Spa Girl: Yin Yang Goolies
“Want one?” he asks, completely ignoring the fact that I’m laden down with bags from Selfridges and downs the remnants of his glass. “Isn’t it a bit early.” I suggest, to which he looks at his watch, grunts “past eleven,” and signals to the barman for another. Ever since he lost his job he’s been in a foul mood and has been drinking far too much. “Really Roger, can’t you wait until after the massage?” I protest. “After all that is the reason we here, so we can reconnect your Yin and Yang.”
The Langham has just opened a Chuan Spa, the first in Europe, which uses the principles of Traditional Chinese Medicine to reconnect the Yin and Yang, the body’s two opposing, yet mutually dependant halves. “You may want to reconnect,” Roger retorts, looking across the road towards the entrance of Broadcasting House “but I’m waiting for that bastard blogger Peston to show his cowardly face.” I admonish him with my sternest, most disapproving face, which he ignores, rolls his eyes and pretends to study the pagodas that top the prodigious David Collins-designed bar.
Let me explain. When Tropical Storm Yasi failed to sufficiently destroy the western seaboard of Australia, the La Nina Prophecy formula that Roger had backed with vast sums of the Bank’s money, went spectacularly wrong. Not that this, in itself, would have been a problem. Normally the losses would have been off-loaded to some of the Bank’s less suspecting clients – “out sourcing your losses” was Roger’s expression. But someone in the office had anonymously twittered the BBC’s business editor, Robert Peston, who’d published it on his blog. Then the Bank got wind of it. Roger, despite being totally innocent, was made the fall guy. Not even a six-figure pay-off and offer of the exact same job in the Bank’s subsidiary in Chicago had been able to lift his mood. He’d spent the last six weeks in the rumpus room, drinking beer and throwing darts at a picture of Peston he’d stuck to the dartboard.
Obviously he was a critical case in need of urgent attention, so I called up S, whose husband had also suffered terribly after his bank had told him that his bonus would have to be “held over” until the “political landscape” calmed down a bit. S had suggested that we visit the Chuan Spa, as it had done wonders for her husband, who’d cheered up no-end, especially after his new Virage arrived.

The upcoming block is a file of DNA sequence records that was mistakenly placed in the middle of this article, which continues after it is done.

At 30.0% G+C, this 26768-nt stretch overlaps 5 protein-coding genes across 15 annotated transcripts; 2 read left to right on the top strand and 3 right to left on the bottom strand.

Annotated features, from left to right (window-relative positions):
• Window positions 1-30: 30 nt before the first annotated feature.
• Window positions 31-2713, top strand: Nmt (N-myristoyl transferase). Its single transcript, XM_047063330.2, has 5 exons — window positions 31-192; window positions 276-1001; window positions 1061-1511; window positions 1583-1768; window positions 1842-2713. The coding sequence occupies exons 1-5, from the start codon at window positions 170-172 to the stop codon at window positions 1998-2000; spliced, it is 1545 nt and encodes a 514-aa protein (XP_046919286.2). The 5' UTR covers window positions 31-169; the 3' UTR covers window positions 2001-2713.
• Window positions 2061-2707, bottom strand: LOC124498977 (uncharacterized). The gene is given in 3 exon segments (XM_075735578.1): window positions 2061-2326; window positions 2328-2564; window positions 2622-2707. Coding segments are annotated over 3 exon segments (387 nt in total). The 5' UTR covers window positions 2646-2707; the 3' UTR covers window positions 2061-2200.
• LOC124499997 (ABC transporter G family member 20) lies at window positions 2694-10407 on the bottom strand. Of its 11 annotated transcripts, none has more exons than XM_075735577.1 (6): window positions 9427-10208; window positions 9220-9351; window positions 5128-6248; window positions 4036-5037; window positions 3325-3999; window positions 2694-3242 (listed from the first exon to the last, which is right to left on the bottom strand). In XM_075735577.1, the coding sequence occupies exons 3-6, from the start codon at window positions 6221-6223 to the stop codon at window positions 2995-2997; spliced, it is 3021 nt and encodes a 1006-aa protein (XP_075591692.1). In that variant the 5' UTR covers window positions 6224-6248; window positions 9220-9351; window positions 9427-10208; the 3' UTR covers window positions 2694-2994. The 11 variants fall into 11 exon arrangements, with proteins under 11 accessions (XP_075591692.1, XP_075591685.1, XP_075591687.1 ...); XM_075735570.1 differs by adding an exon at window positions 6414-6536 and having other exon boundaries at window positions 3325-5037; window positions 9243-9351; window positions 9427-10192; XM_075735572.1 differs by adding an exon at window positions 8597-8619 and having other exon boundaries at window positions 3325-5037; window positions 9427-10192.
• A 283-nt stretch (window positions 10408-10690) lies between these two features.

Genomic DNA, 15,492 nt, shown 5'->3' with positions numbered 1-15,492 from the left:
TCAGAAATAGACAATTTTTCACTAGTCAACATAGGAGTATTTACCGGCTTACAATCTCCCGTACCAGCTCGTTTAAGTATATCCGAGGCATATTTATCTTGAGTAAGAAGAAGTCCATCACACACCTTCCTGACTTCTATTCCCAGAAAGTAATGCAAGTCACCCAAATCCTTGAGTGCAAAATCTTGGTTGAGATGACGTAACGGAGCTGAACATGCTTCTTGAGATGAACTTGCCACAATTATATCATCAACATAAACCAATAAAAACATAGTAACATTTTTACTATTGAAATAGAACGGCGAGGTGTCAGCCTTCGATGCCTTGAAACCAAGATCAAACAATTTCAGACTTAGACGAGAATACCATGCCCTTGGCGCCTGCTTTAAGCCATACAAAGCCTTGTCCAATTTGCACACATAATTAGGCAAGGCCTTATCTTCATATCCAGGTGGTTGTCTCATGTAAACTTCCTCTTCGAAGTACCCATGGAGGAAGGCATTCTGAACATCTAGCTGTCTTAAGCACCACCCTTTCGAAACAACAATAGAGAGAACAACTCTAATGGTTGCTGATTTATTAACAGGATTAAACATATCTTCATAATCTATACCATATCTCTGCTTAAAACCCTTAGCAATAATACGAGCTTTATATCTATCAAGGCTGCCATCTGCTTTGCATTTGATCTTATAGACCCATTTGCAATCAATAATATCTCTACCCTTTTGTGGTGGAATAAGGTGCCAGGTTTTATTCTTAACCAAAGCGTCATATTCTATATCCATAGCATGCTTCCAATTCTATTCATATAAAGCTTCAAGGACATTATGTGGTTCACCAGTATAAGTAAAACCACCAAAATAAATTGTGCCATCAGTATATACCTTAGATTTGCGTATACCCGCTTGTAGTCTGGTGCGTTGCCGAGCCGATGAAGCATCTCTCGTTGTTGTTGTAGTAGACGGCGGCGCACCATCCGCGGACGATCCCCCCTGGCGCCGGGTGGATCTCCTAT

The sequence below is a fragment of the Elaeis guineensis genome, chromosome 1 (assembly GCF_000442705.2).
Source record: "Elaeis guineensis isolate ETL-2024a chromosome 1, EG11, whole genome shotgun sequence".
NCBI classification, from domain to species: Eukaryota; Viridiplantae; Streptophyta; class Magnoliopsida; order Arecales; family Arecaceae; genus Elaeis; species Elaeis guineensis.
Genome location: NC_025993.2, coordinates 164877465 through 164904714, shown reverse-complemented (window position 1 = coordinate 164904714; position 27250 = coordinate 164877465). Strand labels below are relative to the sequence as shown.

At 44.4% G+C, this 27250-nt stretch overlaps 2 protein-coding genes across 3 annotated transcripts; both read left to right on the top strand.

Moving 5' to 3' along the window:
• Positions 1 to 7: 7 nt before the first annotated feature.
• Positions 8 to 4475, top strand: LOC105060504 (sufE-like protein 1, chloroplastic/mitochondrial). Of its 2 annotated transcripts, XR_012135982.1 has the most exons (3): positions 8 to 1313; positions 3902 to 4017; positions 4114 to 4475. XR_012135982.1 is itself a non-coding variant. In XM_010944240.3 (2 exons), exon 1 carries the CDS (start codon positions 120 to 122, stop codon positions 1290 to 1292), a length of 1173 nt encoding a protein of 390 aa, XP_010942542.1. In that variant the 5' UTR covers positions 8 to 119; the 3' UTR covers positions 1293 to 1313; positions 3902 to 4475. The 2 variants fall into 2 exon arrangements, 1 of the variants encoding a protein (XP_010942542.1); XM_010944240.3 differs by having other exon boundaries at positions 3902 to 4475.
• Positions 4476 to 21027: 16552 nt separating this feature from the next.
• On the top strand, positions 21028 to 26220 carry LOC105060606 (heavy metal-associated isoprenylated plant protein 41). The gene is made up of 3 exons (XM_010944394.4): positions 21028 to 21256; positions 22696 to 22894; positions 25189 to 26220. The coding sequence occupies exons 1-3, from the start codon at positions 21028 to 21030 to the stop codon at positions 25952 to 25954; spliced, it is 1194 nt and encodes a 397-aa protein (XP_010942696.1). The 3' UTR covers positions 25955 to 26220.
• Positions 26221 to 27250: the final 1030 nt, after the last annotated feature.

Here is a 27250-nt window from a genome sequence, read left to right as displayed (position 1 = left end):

Having managed to drag Roger away from the bar, we went downstairs to the Spa’s relaxation area where our therapists – I’d booked a Chuan balancing massage in the Couple’s Spa Suite after Roger’s unsavoury incident in Bangkok – gave each of us a card to select our favourite colour. Chuan therapy believes in balancing the five elements of Wu Xing: fire, earth, metal and wood, each of which is represented by a unique colour. Roger picked red, which represents Fire and governs our heart, small intestine, tongue, blood vessels, speech and is associated with feelings of joy, over-excitement and – most relevantly – mood swings. Isn’t it amazing what you can discover just by picking a colour? But clearly Roger wasn’t impressed, and inquired how long all this mumbo-jumbo was going to take as there was a Landau Martini with his name on it back in the bar. I told him not to be so rude, and fortunately, his therapist does exactly what I do when Roger is in one of his moods, and completely ignored him.
The massage is absolutely divine. Roger falls asleep as soon as the therapist lays his expert hands on him, snores for the next half-an-hour until woken to roll onto his back, and even he admits, as we make our way back to the Artesian, to feeling re-energised. “You know,” he says as we stroll into the mulberry and lilac oasis, hand in hand, “when you mentioned all that stuff about herbal teas, Yin and Yang, I thought it just another one of your fads, that is to say a complete load of bollocks. I fear I’ve been a bit of a fool haven’t I?”
“No my love,” I lie, “but you have to promise me no more sulking around downstairs throwing darts at that ghastly BBC business correspondent.” He laughs, takes me in his arms. “I promise you my love, there be no more mention of that fool,” pulling me towards him, but as our lips are about to meet he lets go and as I drop unceremoniously to the floor he strides towards the bar shouting, “Peston, you bastard!” SPA GIRL